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Opinion Letter No. 98-81

Contents of letter

March 30, 1981

The Honorable Fred B. Brummel
53rd District
Room 109D
Capitol Building
Jefferson City, Missouri 65101

Dear Mr. Brummel:

 This letter is in response to your question asking:

May a municipal police officer use necessary force including forcible entry into a dwelling, to take a person into custody under a probate court order issued pursuant to section 632.305, RSMo Supp. 1980?

 Subsection 2 of 632.305, RSMo Supp. 1980, provides in pertinent part:

. . . If the court finds that there is probable cause, either upon testimony under oath or upon a review of affidavits, to believe that the respondent may be suffering from a mental disorder and presents a likelihood of serious physical harm to himself or others, it shall direct a peace officer to take the respondent into custody and transport him to a mental health facility for detention for evaluation and treatment for a period not to exceed ninety-six hours unless further detention and treatment is authorized pursuant to this chapter. . . .

 Section 105.240, RSMo, provides:

Every officer may break open doors and enclosures to execute a warrant or other process for the arrest of any person, or to levy an execution, or execute an order for the delivery of personal property, if, upon public demand and an announcement of his official character, they be not opened.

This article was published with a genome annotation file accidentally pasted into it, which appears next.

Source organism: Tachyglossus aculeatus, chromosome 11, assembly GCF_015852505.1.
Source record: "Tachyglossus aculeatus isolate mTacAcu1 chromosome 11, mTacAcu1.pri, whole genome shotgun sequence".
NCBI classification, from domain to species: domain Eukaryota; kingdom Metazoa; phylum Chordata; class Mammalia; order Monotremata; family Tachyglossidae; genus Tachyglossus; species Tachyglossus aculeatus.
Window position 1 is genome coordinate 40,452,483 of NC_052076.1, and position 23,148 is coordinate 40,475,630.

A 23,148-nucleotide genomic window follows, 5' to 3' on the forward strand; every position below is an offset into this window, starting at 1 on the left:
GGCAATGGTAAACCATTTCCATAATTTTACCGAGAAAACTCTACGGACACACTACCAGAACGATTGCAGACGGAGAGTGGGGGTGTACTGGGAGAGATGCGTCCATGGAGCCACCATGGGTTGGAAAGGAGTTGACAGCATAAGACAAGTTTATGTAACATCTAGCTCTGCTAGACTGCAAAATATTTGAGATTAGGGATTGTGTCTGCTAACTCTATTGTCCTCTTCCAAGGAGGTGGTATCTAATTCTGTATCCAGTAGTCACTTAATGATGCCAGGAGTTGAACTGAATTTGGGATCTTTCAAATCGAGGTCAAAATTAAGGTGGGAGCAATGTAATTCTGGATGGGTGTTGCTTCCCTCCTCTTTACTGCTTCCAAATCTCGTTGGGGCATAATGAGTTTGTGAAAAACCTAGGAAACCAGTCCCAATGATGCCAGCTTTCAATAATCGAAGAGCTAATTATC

Ballantine's Law Dictionary, 1948 Ed., p. 94, states that the word ‘apprehension' is applied exclusively to criminal cases, but the term ‘arrest' is applied to both criminal and civil cases. There appears to be no doubt that historically the term ‘arrest' in its general sense is used to apply to both criminal and civil cases. 5 Am. Jur. 2d, Arrest, 3, p. 698; 52, p. 743.

 It seems clear that the provisions of 105.240 do not relate solely to criminal matters. It is therefore our view that the term ‘arrest' as used in that section is used in the sense of both criminal and civil arrests, and therefore orders of the court pursuant to 632.305(2) constitute ‘other process for the arrest of' the person sought to be detained.

 Further, there appears to be no doubt that a municipal police officer is a ‘peace officer' within the provisions of 632.305.

 We therefore conclude that a municipal police officer is a peace officer authorized to take an individual into custody under a court order issued pursuant to subsection 2 of 632.305, and if necessary, to break open doors and enclosures to execute such process under the provisions and conditions of 105.240.

Very truly yours,

John Ashcroft
Attorney General

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